As I recall I mentioned telling you about the cane grinding and polecat.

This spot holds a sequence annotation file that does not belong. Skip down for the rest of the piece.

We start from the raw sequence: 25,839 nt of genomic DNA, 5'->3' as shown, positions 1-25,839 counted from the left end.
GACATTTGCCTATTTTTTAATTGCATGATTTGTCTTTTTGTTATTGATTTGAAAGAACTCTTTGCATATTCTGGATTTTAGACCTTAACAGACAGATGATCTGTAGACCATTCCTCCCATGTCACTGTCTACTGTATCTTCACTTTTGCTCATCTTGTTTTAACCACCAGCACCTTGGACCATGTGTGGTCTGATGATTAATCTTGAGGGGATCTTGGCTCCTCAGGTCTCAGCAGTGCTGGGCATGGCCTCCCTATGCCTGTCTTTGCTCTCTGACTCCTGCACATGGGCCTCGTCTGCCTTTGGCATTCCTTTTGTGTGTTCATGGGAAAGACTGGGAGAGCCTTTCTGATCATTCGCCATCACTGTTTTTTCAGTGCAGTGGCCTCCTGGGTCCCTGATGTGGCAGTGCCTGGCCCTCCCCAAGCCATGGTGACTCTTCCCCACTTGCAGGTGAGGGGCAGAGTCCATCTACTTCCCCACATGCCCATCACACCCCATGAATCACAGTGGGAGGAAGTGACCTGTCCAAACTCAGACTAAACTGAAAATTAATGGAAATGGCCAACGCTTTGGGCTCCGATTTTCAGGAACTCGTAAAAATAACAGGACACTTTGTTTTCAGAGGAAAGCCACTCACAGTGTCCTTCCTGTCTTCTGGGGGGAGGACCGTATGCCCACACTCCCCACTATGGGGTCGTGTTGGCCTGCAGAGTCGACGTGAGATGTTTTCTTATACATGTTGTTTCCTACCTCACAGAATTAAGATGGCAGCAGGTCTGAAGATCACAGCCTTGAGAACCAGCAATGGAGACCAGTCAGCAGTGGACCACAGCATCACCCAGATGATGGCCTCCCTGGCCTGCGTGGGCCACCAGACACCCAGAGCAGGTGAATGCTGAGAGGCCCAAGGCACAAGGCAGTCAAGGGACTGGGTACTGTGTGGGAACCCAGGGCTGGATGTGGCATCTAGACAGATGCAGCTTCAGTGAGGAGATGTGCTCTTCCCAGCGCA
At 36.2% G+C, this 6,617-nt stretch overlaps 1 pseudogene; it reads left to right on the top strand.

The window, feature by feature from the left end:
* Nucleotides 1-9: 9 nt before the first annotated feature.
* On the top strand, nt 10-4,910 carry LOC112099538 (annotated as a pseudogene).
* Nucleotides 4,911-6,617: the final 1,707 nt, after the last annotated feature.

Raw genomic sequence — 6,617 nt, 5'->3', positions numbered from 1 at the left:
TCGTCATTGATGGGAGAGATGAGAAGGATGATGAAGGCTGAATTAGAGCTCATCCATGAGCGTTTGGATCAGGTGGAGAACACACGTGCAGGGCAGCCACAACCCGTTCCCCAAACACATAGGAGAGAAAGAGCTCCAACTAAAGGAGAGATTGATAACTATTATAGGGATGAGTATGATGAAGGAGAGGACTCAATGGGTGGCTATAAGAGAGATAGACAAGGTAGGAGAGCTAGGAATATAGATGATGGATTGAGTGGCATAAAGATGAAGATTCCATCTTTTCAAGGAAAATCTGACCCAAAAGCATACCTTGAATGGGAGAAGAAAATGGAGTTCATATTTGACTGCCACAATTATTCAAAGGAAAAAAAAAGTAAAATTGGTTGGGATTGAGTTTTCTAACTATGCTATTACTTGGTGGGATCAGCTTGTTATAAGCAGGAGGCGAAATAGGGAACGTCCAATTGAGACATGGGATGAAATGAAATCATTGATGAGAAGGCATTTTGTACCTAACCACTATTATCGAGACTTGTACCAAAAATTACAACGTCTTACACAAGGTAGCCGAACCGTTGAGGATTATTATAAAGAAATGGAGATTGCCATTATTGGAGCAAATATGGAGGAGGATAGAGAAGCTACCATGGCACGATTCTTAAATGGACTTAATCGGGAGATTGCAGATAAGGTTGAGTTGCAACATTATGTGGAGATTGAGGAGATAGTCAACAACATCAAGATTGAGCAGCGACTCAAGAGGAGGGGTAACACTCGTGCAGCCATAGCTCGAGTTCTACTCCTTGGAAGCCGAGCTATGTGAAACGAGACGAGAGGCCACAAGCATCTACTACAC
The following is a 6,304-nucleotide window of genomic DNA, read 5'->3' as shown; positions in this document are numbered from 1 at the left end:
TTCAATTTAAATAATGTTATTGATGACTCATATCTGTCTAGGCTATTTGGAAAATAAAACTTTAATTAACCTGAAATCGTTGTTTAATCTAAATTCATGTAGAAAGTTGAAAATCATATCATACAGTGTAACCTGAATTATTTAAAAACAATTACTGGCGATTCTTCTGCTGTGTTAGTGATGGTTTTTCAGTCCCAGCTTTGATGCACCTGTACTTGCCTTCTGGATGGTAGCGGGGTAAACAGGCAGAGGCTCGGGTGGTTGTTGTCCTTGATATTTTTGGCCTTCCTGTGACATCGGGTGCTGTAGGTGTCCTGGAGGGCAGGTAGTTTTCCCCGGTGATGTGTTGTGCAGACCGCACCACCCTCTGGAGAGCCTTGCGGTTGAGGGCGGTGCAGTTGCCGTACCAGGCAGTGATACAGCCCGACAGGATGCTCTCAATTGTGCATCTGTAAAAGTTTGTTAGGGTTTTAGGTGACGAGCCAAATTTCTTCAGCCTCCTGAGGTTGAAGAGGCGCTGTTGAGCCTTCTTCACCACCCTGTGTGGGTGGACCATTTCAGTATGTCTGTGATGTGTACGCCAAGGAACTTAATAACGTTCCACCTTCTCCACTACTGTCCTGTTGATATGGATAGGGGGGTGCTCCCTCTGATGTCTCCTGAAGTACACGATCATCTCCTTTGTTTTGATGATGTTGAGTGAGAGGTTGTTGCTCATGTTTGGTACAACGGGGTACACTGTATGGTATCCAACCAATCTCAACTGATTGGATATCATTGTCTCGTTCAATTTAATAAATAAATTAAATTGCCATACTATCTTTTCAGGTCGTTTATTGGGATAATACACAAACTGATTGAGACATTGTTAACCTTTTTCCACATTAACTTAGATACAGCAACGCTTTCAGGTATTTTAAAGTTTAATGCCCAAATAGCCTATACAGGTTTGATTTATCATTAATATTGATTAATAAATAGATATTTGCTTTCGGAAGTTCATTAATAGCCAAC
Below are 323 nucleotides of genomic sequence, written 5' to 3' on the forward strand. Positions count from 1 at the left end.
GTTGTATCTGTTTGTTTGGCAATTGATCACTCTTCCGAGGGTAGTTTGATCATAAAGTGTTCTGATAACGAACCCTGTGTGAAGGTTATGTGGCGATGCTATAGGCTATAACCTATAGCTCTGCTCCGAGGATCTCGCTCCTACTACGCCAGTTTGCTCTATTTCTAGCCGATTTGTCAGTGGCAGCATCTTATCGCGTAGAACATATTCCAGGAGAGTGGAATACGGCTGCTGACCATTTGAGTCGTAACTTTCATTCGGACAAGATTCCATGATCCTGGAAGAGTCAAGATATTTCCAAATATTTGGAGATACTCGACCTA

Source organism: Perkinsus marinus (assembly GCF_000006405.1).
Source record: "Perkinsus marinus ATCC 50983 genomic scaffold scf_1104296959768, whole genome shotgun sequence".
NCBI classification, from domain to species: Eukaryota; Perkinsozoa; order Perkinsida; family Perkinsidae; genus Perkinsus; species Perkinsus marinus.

Each year we grew sugar cane to make syrup to have all year long til the next cane grinding. We planted about 5 acres of cane starts (section of the cane with a bud in the middle for a growing point) after our current harvest. It would work its magic and grow roots during the winter and be ready to burst forth in the Spring with green shoots that quickly turned into canes. One year we planted two varieties. In addition to our usual yellow/green cane we got some purple cane starts to plant. They grew slimmer than the usual cane and Pa didn't seem to care much for that. Neither did we as we hoed and cared for the cane field during the spring and summer. As November arrived we would start getting the cane ready for harvest. Pa would cut a stalk and peel it and pop it into his mouth and chew away on the pulp tasting for the perfect sweetness to make cane syrup. Then we would strip the cane leaves off the cane stalks with a machete like tool. Sometimes we would have a rhythm going of down on one side flip around and down on the other side til all the cane stalks were stripped clean. With perfect timing we would cut off the tops of the canes and leave them for the next days work which we would cut down the stalks and pile them up. Bright and early the next morning we would harness ole Kate (our mule) up the the sled and head to the field. We would load the canes up and head on back to the cane mill. When all was brought in Kate would be harnessed up to the pole that stretched from one side to the other nearly touching the ground. As she would walk around and around the grinders we would put a piece of cane in between the big metal rollers that mashed the stalks and released the juice which was collected in metal drums. When the drums were filled to a level they could still lift Pa and my oldest brother would lift them up and pour them in the big kettle that was protected under a pole barn type structure. The cast iron bowl would hold 80 gallons but we cooked off 50 gallons at a time. This was repeated many times over the course of a few days. During the cooking we would skim off the foam and stir the juice in the kettle. As the cane juice cooked it would eventually turn into syrup and we knew when Pa called for us to come get the Polecat it was about ready put in bottles and we were in for a treat. Along the rim of the kettle was a yellowish thickened substance similar to taffy but thinner. We would all line up and each one had a cane strip to hand to Pa to dip in the kettle to get us some Polecat. He would hand it back and caution us to be careful as it was very hot. As we blew on our strips to cool what we thought was manna from Heaven we would look around to see if anyone had started eating it yet. While it was still warm we would slurp up that sweet tasting treat and ask for more. We sure did love Polecat and it was our treat for doing the work required to store syrup for the year on shelves in the smoke house. Well that's another story for another time for now I leave you with Just This... Alice